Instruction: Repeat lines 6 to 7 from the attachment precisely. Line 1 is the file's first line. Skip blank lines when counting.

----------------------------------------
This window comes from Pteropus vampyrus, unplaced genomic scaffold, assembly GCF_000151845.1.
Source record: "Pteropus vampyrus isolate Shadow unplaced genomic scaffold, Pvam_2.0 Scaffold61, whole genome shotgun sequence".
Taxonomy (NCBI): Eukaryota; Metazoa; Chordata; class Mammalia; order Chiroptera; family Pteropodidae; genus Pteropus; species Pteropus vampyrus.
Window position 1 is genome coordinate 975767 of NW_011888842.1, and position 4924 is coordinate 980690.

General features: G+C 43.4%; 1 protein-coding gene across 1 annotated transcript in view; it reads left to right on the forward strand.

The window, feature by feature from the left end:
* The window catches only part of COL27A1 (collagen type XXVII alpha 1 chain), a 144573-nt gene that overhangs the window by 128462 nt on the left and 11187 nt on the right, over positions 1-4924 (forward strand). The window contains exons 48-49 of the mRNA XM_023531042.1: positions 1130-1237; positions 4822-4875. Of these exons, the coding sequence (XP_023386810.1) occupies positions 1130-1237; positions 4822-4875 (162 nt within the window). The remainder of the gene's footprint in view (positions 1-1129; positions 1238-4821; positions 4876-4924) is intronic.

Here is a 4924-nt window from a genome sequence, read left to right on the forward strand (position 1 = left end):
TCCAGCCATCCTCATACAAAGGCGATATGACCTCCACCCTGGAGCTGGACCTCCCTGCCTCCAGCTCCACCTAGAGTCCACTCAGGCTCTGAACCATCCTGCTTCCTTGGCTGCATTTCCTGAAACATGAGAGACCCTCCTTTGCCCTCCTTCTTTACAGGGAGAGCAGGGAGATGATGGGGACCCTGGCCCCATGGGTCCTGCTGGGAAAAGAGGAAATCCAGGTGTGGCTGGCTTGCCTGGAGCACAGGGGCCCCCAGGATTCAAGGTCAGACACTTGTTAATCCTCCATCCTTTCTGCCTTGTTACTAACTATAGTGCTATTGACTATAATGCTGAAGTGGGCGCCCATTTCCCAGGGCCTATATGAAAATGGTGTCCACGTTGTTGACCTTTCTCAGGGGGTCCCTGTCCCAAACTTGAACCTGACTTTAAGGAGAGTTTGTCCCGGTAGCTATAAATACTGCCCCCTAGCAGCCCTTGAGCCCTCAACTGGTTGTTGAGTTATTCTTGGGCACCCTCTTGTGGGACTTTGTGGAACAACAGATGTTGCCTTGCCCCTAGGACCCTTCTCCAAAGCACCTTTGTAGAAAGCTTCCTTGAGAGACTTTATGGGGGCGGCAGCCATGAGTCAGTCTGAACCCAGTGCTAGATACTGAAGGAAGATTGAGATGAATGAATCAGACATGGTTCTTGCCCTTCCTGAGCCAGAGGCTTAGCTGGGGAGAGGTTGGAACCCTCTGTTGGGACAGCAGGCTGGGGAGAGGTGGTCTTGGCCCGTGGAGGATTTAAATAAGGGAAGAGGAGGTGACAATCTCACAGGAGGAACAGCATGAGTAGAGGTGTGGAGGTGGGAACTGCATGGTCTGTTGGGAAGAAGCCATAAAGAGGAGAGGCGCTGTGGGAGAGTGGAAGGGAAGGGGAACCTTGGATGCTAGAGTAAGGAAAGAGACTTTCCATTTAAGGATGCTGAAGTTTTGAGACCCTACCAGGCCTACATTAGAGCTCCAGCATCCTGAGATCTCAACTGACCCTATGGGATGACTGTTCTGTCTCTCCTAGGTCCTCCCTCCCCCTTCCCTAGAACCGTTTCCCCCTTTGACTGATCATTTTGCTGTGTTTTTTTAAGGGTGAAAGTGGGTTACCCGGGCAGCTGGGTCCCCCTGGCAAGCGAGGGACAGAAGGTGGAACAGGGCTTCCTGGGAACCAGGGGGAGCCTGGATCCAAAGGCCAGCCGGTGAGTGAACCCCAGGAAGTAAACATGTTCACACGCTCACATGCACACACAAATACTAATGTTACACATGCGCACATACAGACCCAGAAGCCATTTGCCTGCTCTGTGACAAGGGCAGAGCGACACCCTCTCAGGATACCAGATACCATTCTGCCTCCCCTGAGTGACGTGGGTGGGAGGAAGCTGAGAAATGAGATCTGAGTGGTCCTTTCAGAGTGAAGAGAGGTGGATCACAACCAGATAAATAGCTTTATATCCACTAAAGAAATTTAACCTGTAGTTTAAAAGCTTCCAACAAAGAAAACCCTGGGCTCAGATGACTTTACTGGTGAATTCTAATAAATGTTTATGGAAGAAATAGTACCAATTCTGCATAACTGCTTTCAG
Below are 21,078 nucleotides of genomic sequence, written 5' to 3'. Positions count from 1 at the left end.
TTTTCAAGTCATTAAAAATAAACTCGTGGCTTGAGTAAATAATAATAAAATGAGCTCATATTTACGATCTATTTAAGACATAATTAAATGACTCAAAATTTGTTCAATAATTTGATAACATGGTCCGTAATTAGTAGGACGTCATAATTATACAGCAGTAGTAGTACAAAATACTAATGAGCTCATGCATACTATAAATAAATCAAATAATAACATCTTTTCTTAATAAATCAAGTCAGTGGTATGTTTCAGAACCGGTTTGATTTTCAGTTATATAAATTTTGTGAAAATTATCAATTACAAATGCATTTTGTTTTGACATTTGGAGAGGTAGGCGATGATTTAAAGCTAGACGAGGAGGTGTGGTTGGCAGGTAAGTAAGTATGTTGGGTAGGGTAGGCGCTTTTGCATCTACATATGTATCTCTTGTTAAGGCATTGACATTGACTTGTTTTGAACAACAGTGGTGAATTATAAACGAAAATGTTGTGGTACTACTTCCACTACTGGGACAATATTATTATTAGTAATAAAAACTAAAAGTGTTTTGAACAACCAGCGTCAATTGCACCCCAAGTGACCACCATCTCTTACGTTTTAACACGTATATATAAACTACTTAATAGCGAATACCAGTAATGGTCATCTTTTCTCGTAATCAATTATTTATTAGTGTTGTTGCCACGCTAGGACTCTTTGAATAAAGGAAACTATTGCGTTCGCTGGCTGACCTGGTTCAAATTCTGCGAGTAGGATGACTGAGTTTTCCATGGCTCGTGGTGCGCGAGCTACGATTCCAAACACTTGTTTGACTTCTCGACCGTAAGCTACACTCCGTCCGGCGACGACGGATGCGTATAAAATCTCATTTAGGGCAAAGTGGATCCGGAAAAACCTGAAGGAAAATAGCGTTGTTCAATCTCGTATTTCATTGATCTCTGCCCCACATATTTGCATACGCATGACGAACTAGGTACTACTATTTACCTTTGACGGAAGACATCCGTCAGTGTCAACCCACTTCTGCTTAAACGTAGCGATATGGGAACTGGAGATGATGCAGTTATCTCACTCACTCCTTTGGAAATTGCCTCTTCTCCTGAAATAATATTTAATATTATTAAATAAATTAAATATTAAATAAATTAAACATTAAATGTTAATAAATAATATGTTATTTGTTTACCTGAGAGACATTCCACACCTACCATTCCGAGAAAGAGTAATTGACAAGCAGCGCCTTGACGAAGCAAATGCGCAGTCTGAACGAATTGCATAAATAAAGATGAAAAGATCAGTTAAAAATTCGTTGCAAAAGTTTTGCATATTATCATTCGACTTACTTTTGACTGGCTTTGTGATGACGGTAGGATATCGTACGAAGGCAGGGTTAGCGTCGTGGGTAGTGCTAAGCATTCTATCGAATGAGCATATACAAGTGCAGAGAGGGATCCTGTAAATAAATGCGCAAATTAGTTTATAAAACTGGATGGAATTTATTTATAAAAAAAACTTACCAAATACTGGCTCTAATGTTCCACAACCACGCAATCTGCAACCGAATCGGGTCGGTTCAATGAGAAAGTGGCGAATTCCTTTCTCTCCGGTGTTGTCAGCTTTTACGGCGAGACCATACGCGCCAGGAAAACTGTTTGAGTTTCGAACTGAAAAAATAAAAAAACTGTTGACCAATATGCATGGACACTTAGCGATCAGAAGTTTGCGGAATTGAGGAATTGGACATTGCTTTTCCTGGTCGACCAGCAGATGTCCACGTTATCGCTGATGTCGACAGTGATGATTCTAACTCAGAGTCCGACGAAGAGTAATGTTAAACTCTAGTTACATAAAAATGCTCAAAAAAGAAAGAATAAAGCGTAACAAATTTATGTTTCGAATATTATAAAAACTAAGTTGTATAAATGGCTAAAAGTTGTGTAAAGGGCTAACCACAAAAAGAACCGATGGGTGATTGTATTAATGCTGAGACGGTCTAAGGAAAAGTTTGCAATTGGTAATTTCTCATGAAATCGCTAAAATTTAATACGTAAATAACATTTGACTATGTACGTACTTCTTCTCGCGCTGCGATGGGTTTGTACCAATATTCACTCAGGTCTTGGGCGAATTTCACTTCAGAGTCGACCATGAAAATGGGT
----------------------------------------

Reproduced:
The window, feature by feature from the left end:
* The window catches only part of COL27A1 (collagen type XXVII alpha 1 chain), a 144573-nt gene that overhangs the window by 128462 nt on the left and 11187 nt on the right, over positions 1-4924 (forward strand). The window contains exons 48-49 of the mRNA XM_023531042.1: positions 1130-1237; positions 4822-4875. Of these exons, the coding sequence (XP_023386810.1) occupies positions 1130-1237; positions 4822-4875 (162 nt within the window). The remainder of the gene's footprint in view (positions 1-1129; positions 1238-4821; positions 4876-4924) is intronic.